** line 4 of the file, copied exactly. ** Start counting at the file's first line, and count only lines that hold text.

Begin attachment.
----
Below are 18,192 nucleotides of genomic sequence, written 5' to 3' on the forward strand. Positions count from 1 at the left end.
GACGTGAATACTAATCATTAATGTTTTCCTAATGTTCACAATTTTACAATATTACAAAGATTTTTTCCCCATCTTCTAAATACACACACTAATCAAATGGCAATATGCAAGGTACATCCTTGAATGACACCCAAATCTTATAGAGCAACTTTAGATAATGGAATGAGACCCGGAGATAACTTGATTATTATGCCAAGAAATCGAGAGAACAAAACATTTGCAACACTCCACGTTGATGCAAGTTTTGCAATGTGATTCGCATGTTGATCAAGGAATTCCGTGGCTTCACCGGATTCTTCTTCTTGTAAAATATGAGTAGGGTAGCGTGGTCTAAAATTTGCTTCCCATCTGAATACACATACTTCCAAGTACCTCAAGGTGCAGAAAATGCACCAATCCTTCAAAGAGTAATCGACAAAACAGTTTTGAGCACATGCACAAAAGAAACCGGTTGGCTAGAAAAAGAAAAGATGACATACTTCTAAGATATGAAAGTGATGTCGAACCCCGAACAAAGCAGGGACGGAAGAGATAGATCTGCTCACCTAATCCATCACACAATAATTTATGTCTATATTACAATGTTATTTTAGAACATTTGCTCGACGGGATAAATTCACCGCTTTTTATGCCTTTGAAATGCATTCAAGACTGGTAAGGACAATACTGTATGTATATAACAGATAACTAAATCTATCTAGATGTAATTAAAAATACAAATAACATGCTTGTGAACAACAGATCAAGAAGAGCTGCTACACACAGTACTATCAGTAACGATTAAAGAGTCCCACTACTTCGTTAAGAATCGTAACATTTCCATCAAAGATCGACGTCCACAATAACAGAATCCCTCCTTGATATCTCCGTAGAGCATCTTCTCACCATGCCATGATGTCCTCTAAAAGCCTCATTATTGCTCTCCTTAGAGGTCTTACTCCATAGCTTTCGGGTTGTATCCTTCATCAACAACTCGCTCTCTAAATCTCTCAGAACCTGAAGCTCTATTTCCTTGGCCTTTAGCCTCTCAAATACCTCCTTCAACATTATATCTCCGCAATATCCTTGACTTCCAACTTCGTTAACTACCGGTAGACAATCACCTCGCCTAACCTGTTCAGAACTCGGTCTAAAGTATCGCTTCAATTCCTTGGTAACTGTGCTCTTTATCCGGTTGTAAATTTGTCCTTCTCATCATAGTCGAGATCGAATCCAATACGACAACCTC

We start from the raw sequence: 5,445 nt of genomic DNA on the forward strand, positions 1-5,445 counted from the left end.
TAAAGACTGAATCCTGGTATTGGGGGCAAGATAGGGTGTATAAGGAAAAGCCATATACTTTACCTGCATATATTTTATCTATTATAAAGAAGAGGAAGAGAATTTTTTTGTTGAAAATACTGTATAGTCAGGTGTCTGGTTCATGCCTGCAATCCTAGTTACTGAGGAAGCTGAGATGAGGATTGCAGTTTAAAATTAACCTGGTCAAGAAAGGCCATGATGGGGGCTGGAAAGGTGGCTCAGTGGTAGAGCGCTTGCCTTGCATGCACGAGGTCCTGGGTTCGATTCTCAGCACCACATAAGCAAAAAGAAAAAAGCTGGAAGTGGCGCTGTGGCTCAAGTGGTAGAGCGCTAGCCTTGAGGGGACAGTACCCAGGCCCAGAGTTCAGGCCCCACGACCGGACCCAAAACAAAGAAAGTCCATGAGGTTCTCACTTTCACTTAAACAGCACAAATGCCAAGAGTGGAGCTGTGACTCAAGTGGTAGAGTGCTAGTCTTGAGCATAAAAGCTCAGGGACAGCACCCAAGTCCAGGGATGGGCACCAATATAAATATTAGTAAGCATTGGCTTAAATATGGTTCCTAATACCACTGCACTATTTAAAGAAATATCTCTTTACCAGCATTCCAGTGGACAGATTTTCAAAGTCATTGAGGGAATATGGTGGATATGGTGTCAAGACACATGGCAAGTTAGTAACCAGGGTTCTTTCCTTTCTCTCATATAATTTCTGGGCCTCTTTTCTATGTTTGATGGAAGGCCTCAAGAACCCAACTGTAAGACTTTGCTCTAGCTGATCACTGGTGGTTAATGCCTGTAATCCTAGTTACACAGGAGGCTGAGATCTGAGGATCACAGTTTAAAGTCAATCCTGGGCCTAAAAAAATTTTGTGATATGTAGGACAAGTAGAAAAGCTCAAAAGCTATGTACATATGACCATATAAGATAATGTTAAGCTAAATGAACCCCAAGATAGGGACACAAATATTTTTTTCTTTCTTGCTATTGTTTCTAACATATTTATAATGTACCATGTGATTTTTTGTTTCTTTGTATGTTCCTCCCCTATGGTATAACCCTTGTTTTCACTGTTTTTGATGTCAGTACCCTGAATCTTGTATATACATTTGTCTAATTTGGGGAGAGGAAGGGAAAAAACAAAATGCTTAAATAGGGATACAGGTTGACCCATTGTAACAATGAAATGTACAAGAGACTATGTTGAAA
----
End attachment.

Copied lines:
TAAAGACTGAATCCTGGTATTGGGGGCAAGATAGGGTGTATAAGGAAAAGCCATATACTTTACCTGCATATATTTTATCTATTATAAAGAAGAGGAAGAGAATTTTTTTGTTGAAAATACTGTATAGTCAGGTGTCTGGTTCATGCCTGCAATCCTAGTTACTGAGGAAGCTGAGATGAGGATTGCAGTTTAAAATTAACCTGGTCAAGAAAGGCCATGATGGGGGCTGGAAAGGTGGCTCAGTGGTAGAGCGCTTGCCTTGCATGCACGAGGTCCTGGGTTCGATTCTCAGCACCACATAAGCAAAAAGAAAAAAGCTGGAAGTGGCGCTGTGGCTCAAGTGGTAGAGCGCTAGCCTTGAGGGGACAGTACCCAGGCCCAGAGTTCAGGCCCCACGACCGGACCCAAAACAAAGAAAGTCCATGAGGTTCTCACTTTCACTTAAACAGCACAAATGCCAAGAGTGGAGCTGTGACTCAAGTGGTAGAGTGCTAGTCTTGAGCATAAAAGCTCAGGGACAGCACCCAAGTCCAGGGATGGGCACCAATATAAATATTAGTAAGCATTGGCTTAAATATGGTTCCTAATACCACTGCACTATTTAAAGAAATATCTCTTTACCAGCATTCCAGTGGACAGATTTTCAAAGTCATTGAGGGAATATGGTGGATATGGTGTCAAGACACATGGCAAGTTAGTAACCAGGGTTCTTTCCTTTCTCTCATATAATTTCTGGGCCTCTTTTCTATGTTTGATGGAAGGCCTCAAGAACCCAACTGTAAGACTTTGCTCTAGCTGATCACTGGTGGTTAATGCCTGTAATCCTAGTTACACAGGAGGCTGAGATCTGAGGATCACAGTTTAAAGTCAATCCTGGGCCTAAAAAAATTTTGTGATATGTAGGACAAGTAGAAAAGCTCAAAAGCTATGTACATATGACCATATAAGATAATGTTAAGCTAAATGAACCCCAAGATAGGGACACAAATATTTTTTTCTTTCTTGCTATTGTTTCTAACATATTTATAATGTACCATGTGATTTTTTGTTTCTTTGTATGTTCCTCCCCTATGGTATAACCCTTGTTTTCACTGTTTTTGATGTCAGTACCCTGAATCTTGTATATACATTTGTCTAATTTGGGGAGAGGAAGGGAAAAAACAAAATGCTTAAATAGGGATACAGGTTGACCCATTGTAACAATGAAATGTACAAGAGACTATGTTGAAA